Heart disease remains the number one killer of people, with stress and unhealthy lifestyle habits serving as major contributing factors. With our modern way of life, it’s easy to fall into a pattern of unhealthy behaviours that can lead to heart problems, such as high blood pressure, high cholesterol, and coronary artery disease. Annually, hypertension and coronary artery disease claim 8.9 and 10 million people.
Fortunately, there are ways to improve heart health that are both simple and free. Breathing exercises are one approach that can have a significant positive impact on heart health by reducing stress levels and promoting relaxation.
In this article, we’ll explore how breathing exercises can benefit heart health and reduce the risk of heart disease.
Breathing and heart function connection
The process of breathing and the heart are closely related because the heart and lungs work together to ensure that the body receives the oxygen-rich blood it requires to function properly.
The right side of our heart takes low-oxygen blood from the body and pumps it into the lungs where it is re-oxygenated. The left side of the heart then pumps this oxygen-rich blood throughout the rest of the body.
The connection between the heart and lungs is so strong that any issue in either of these organs can result in both breathing and heart problems. Therefore, it is essential to monitor both breathing and heart functions to detect any potential issues early on. If something seems off, it is crucial to seek medical attention to ensure timely diagnosis and treatment.
Breathe your way to a healthier heart: seven benefits of practising breathing exercises
There are various ways to prevent and treat risk factors of heart conditions including medication, adopting a healthy diet, being physically active and having regular sleeping patterns. Breathing is rarely taken into consideration when it comes to heart health. However, practising breathwork definitely should not be overlooked as it provides effective and innate heart health improvements.
1Promotes nitric oxide emission
Nitric oxide (NO) is a gas that is produced by the sinuses of the nose during the breathing process. This gas plays a crucial role in protecting our body from bacteria and viruses that come from the air; it acts like a natural sanitiser.
A lot of people who suffer from heart conditions take nitroglycerin – a medicine that widens blood vessels so that the blood circulates more easily throughout the body. It causes this effect because the body converts nitroglycerin into NO, which is known to promote the dilation of blood vessels.
Nitric oxide also plays a crucial role in reducing cholesterol, reversing plaque buildup, and preventing blood clotting, all of which significantly increase the risk of heart attack and stroke.
Deep nasal breathing stimulates NO emission, thus practising breathing exercises are beneficial for heart health as it leads to better blood circulation and prevents various risk factors of heart diseases.
2Eliminates symptoms of sleep apnoea that may lead to heart failure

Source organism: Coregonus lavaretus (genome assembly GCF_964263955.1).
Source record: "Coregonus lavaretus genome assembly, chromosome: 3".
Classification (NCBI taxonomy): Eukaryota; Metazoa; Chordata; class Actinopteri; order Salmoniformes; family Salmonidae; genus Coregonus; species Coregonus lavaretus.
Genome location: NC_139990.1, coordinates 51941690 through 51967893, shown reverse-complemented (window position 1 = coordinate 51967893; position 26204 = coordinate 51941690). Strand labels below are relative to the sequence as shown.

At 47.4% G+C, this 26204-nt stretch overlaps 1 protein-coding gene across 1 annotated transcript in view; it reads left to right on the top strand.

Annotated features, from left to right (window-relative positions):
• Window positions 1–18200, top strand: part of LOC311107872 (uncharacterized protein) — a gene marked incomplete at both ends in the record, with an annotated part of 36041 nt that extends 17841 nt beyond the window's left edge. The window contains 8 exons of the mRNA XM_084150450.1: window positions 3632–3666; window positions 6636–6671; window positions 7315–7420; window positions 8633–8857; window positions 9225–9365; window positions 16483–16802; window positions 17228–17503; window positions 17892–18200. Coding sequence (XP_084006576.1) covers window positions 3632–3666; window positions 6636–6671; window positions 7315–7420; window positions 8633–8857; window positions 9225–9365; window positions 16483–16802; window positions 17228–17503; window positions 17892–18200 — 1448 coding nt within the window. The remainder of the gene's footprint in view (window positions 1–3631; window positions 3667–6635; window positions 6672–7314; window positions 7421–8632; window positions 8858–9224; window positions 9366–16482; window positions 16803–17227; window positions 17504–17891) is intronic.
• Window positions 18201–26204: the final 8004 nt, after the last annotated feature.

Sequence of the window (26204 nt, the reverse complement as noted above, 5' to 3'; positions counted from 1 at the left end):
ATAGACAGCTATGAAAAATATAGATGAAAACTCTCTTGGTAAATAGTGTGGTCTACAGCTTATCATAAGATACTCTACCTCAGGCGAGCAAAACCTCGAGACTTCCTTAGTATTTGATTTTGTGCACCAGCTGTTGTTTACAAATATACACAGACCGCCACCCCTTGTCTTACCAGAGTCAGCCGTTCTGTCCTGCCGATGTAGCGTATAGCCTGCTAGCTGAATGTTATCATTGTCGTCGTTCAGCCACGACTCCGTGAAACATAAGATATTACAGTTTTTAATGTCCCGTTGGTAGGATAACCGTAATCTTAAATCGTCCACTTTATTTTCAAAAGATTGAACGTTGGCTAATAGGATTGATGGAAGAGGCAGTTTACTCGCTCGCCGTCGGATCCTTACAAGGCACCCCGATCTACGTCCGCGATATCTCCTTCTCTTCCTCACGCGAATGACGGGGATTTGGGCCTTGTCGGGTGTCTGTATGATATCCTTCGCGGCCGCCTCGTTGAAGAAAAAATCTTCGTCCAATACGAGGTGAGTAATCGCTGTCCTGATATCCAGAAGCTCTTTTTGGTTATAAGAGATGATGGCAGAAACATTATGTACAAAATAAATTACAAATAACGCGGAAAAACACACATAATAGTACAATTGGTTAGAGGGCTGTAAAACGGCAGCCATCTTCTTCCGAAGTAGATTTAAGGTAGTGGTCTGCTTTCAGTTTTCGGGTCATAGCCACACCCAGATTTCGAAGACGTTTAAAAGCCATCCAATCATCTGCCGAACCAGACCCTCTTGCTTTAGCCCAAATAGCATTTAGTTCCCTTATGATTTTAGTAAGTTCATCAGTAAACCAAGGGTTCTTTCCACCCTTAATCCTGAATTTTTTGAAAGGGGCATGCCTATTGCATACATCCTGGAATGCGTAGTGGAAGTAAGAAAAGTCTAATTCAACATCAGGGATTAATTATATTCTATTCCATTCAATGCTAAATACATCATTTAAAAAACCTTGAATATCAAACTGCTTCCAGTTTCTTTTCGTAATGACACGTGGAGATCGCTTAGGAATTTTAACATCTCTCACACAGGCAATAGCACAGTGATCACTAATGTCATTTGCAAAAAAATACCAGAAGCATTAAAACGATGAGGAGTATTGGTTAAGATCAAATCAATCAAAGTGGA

Casual snoring can be a symptom of sleep apnoea which is extremely detrimental to heart health.
Obstructive sleep apnoea (OSA) can cause hypertension which is one of the prior risk factors for heart attacks and coronary artery disease. Around 50% of people who have OSA suffer from high blood pressure, and between 30% and 40% of hypertensive patients have OSA.
Sleep apnoea can cause a fatal loss of heart function that was recorded in 46% of OSA patients, compared with 21% of people without OSA.
Breathing exercises are proven to ameliorate sleep apnoea symptoms, thus improving heart health, by opening and strengthening airway muscles.
The review of 14 studies found that various breathing techniques, such as the Buteyko method and diaphragmatic breathing, can improve sleep apnoea. Participation in activities that require breath control, like singing or playing wind instruments, can also reduce the incidence of sleep apnoea.
3Lowers blood pressure and the risk of heart disease
Controlling blood pressure is an important step in reducing the risk of heart disease.
Hypertension is a risk factor for heart conditions because it places an extra strain on the heart and blood vessels. Over time, this extra pressure can damage blood vessels and cause them to become narrow and stiff, making it harder for blood to flow through them. This can lead to the development of plaque buildup in the arteries, which can ultimately result in a heart attack or stroke.
Breathing exercises have a full capacity of lowering blood pressure. One study examined the effect of breath work on hypertensive patients and showed that subjects experienced a drop of 7 mmHg and 13.5 mmHg in diastolic and systolic blood pressure, respectively.
10 mmHg reduction in blood pressure is linked to a 35% lower risk of stroke and a 25% lower risk of heart disease.
4Enhances Heart Rate Variability (HRV)
Heart rate variability (HRV) is the variation in time between heartbeats. People who have lower HRV are at a higher risk of cardiovascular events and mortality. Whereas, higher HRV is associated with better heart health and leads to less stress and higher levels of life satisfaction.
Optimal heart rate variability (HRV) can be achieved through breathing techniques. Breathing at a rate of six breaths per minute has been shown to improve HRV and have positive long-term effects. Another way to improve HRV is to switch to full-time nasal breathing, which slows the breath, activates the diaphragm, and stimulates the vagus nerve.
5Alleviates hyperventilation that contributes to heart events
According to research, up to 10% of heart attack patients may have symptoms related to hyperventilation. Hyperventilation can reduce blood flow to the heart muscle and may partially or entirely lead to a heart attack in some people.
Breathing exercises can help to alleviate and lower the risks of heart disease caused by hyperventilation. A study examined the effect of breath work on the symptoms of dysfunctional breathing including hypertension. According to the results, the breathing exercise group experienced fewer and milder hyperventilation attacks than the control group.